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12 September 2002 Noninvasive intracranial pressure measurement using near-infrared light
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Increases in intracranial pressure (ICP) may occur in patients of cerebral edema, brain tumors, encephalitis, brain injury etc. The care of these patients has been improved with continuous ICP monitoring. However, all the present clinical ICP monitors are invasive. Non-invasive ICP monitor is greatly expected. In this paper, a new method for ICP non-invasive monitoring using near-infrared light is proposed. Both theoretical and experimental studies have shown that correlation analysis applied to ICP, cerebrospinal fluid (CSF) and near-infrared diffuse reflection light from the brain tissue provides a possibility for non-invasive ICP detection. First, the correlation between the reflected light and the thickness of CSF is studied with Monte-Carlo simulations. It is concluded that the intensity of the reflected light changes significantly with the thickness of CSF, suggesting the feasibility to detect ICP by measuring the diffuse reflection near-infrared light from the brain tissue because the thickness of CSF changes with ICP. Secondly, the correlation of the diffuse reflection light and ICP is studied based on the experimental data acquired with helps of volunteers. It has been proved very promising to determine ICP non-invasively using near-infrared light.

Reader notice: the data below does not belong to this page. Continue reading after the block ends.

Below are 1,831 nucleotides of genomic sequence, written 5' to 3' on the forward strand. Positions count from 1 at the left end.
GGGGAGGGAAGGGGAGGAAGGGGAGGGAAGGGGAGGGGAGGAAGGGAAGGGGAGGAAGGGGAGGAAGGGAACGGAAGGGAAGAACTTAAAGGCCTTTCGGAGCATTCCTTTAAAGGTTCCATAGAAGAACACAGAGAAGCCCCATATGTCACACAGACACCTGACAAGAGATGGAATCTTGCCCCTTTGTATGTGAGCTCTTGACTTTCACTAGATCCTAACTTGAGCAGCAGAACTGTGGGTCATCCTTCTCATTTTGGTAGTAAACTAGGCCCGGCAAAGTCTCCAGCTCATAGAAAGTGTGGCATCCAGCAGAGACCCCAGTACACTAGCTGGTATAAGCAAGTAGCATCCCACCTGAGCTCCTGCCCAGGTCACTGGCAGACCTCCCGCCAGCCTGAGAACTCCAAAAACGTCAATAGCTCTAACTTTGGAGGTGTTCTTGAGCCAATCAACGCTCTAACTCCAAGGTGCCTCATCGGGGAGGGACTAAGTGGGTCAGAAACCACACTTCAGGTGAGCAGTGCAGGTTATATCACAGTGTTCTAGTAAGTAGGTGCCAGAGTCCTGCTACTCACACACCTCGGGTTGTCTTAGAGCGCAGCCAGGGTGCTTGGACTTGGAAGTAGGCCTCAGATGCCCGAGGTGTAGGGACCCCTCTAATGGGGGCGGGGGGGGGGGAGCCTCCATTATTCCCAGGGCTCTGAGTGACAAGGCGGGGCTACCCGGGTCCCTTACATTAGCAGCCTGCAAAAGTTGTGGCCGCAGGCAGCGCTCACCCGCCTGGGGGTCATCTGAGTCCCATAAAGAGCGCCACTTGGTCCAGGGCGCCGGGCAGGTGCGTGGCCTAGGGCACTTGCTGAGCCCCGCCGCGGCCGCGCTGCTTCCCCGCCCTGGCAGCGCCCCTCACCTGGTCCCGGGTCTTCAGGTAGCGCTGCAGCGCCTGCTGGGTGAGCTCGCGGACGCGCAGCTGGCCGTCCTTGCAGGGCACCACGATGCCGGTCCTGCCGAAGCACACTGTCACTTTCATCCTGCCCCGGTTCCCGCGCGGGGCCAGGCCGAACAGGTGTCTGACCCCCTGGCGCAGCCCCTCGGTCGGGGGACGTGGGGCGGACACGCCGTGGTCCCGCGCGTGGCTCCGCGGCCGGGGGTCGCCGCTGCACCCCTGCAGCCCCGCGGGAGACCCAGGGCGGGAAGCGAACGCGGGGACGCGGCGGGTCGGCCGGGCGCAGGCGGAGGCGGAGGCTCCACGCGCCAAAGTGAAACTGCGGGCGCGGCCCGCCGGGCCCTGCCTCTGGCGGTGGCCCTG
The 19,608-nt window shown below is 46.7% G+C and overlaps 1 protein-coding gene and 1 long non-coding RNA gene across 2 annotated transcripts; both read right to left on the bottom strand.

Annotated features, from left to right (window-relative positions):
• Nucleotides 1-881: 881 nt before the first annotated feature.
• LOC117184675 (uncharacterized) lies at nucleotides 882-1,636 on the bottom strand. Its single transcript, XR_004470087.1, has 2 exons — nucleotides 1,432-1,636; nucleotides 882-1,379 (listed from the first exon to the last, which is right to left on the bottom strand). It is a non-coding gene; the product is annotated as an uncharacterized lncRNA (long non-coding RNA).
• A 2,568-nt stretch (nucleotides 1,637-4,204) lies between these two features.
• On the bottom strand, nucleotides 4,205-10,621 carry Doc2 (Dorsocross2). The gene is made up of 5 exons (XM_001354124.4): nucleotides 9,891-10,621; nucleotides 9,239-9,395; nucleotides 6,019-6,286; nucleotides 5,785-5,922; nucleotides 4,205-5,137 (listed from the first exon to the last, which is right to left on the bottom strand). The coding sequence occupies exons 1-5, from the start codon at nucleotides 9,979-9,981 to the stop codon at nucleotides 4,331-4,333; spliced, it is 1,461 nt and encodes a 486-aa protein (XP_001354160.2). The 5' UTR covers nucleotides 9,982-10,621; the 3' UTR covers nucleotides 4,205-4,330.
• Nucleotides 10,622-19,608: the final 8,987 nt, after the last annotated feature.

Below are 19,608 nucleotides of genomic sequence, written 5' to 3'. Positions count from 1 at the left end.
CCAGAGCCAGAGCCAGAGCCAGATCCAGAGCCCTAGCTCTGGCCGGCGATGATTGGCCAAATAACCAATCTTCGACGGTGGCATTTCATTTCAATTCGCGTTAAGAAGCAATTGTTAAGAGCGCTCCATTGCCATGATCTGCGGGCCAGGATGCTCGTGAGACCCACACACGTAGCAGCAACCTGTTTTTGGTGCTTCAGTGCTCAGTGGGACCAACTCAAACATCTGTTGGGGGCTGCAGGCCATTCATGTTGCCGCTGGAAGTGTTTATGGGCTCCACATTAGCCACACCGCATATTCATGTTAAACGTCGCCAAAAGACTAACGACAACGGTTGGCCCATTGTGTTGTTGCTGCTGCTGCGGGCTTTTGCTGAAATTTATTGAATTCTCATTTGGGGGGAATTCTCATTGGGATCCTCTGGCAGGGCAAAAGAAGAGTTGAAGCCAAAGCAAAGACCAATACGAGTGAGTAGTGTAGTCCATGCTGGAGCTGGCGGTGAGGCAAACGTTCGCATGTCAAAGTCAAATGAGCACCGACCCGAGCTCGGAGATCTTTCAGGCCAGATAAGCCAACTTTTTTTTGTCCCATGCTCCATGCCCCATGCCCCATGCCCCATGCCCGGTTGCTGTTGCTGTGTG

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Ling Lin, Gang Li, Saoxia Xiang, and Jinfa Sun "Noninvasive intracranial pressure measurement using near-infrared light", Proc. SPIE 4916, Optics in Health Care and Biomedical Optics: Diagnostics and Treatment, (12 September 2002);

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